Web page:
As the name implies, this style of ring has stones set within a channel in the band. Stones will be carefully set side by side and are held in place by the walls of the channel; there are little lips/groves that are cut into the channel that hold the girdles of the stones in place and protect them from falling out. The channel setting is one of the safer settings as it protects the stones from exposure, as even if you knock your ring, the metal should be hit first, not the stone. They also don’t snag on things, as there are no claws to get caught in. However, because the gemstones are covered by more metal than in a prong-style setting, not as much light refracts from them. So, the focus is on both metal and stone. They are also hard to clean if dirt gets lodged under the gemstone and beneath the grooves.
Bezel settings are when the diamonds are individually placed in a metal setting that surrounds the outside of the stone. This kind of setting will offer the most protection to the stone as the edges are fully covered by metal. The major disadvantage to this is that it does reduce the sparkle and brilliance of the stone, as you only get light coming from the top of the stone. It does, however, make cleaning the ring easier as there aren’t any hidden cavities. Also, there are no claws, so the ring will not snag on things.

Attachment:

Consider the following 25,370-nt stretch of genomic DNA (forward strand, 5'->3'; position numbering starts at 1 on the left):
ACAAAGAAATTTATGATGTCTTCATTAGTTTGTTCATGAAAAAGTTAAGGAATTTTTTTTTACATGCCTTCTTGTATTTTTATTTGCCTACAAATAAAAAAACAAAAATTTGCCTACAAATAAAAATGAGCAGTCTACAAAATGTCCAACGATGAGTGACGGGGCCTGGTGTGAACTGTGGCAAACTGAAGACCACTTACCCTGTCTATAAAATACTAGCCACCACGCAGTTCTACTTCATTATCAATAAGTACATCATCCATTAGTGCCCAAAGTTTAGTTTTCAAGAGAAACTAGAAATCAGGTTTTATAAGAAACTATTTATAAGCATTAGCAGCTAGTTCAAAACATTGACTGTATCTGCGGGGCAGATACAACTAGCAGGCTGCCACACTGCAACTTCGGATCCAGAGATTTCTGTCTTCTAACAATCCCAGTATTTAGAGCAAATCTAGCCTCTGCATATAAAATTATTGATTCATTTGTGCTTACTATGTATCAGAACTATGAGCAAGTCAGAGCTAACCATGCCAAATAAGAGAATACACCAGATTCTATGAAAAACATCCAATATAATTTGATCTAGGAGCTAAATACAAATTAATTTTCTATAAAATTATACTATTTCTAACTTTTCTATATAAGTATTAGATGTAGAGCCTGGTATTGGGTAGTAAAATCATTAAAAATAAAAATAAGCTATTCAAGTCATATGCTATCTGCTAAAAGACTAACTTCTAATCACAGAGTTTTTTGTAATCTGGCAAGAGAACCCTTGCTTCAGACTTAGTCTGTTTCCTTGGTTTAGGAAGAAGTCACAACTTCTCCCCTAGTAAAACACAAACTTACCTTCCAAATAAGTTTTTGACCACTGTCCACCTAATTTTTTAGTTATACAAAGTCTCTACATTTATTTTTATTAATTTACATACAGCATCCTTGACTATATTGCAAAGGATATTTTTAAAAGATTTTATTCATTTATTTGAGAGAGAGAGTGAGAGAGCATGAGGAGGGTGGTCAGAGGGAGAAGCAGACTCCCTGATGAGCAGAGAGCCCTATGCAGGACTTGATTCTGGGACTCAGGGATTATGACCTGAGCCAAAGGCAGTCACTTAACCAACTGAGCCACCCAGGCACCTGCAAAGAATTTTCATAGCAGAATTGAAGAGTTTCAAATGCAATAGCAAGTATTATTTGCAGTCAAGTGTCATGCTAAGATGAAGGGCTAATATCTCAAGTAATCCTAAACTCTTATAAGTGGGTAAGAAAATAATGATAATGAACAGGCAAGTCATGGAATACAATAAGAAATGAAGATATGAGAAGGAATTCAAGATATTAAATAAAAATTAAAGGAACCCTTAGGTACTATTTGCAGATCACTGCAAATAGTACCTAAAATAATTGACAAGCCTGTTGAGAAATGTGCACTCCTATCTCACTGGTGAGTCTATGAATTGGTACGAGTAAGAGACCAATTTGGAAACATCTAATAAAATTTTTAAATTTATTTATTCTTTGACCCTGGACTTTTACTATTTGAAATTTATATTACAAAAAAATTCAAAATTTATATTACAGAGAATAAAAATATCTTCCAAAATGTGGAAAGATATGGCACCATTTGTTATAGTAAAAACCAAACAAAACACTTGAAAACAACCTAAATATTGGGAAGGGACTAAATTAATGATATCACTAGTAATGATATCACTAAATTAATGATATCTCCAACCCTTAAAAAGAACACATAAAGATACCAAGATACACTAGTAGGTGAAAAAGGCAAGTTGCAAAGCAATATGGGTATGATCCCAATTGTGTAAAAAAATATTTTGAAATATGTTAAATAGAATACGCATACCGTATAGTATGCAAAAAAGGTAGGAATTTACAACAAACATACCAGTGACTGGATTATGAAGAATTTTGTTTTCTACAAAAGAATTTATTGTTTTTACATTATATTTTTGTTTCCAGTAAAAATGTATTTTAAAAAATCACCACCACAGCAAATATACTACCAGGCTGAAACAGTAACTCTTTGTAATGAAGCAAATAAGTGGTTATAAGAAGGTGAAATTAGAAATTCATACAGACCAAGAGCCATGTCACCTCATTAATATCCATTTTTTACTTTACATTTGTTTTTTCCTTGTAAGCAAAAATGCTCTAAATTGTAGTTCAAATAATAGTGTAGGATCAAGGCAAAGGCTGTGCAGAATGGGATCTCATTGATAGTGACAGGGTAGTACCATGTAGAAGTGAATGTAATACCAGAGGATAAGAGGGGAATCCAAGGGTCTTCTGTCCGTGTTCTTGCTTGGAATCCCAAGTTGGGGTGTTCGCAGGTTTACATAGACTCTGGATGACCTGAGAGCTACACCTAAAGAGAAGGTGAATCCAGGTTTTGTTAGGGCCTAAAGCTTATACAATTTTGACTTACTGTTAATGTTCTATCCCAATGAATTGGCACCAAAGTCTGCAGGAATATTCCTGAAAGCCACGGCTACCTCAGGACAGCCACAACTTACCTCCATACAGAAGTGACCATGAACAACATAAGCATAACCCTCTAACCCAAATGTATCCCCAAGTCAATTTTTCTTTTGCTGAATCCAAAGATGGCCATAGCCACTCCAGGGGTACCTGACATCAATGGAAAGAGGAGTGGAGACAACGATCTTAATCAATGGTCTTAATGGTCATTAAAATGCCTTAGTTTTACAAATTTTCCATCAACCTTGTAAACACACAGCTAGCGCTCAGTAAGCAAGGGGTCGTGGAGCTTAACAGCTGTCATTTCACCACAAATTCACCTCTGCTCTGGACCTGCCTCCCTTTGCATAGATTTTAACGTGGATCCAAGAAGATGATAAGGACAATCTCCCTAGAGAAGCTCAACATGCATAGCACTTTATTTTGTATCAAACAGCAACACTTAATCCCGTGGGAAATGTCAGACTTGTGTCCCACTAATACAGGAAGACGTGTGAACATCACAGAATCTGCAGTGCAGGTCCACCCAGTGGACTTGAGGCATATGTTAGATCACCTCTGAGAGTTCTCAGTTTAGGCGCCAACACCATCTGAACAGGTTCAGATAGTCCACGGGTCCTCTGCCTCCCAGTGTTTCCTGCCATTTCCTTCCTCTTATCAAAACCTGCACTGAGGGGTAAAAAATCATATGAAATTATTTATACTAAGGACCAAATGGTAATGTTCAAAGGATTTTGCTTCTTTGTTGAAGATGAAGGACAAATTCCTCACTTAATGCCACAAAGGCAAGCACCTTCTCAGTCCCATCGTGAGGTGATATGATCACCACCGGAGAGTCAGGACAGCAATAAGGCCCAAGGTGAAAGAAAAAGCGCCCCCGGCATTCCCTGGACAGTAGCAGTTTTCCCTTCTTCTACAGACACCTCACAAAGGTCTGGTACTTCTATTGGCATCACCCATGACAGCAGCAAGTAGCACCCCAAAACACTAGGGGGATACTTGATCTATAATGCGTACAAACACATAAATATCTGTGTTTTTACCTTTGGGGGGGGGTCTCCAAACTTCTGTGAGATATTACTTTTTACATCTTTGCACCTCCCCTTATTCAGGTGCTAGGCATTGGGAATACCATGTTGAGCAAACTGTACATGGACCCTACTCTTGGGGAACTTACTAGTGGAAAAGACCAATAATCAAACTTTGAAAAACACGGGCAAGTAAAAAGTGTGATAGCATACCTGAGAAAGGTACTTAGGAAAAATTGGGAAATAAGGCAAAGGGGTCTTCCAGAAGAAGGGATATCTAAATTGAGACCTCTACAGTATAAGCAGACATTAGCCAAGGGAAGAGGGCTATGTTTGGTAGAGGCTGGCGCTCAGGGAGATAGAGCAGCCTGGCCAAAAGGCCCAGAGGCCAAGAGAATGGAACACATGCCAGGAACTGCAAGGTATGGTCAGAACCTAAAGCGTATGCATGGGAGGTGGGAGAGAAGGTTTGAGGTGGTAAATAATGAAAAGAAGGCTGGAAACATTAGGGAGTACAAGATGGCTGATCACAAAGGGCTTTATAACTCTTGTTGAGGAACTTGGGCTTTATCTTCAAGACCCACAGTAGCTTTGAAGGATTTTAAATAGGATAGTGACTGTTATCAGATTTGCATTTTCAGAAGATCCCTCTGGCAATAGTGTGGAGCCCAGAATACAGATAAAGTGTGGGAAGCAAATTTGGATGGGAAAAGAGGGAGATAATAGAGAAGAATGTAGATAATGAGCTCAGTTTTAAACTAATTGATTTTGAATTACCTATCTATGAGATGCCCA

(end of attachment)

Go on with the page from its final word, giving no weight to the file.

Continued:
There are more different styles of eternity rings available than the ones in this blog, but these are the ones we would class as the main settings. It is important to note, as stated at the start of this post, that there are three main styles of eternity rings: full eternity rings, half-eternity rings, and three-quarter eternity rings. All the settings mentioned above can be used for either style.
Full eternity rings are set with stones around the band. As the stones sit all around, the eternity ring makes it a very elegant choice as it glistens from every angle. It is important to know and warn customers that full eternity rings are hard to re-size and that the stones on the inside of the band are more likely to get knocked by day-to-day use.
A half eternity ring is set with stones halfway around the band, and a three-quarters ring is set with stones three-quarters of the way around. These rings are normally less expensive than full eternity rings, but it is ultimately down to the stone’s quality and carat weight. With these rings, there is less damage to the stones, as they sit on the inside of the hand. Finally, a half-eternity and three-quarter ring are a lot easier to resize.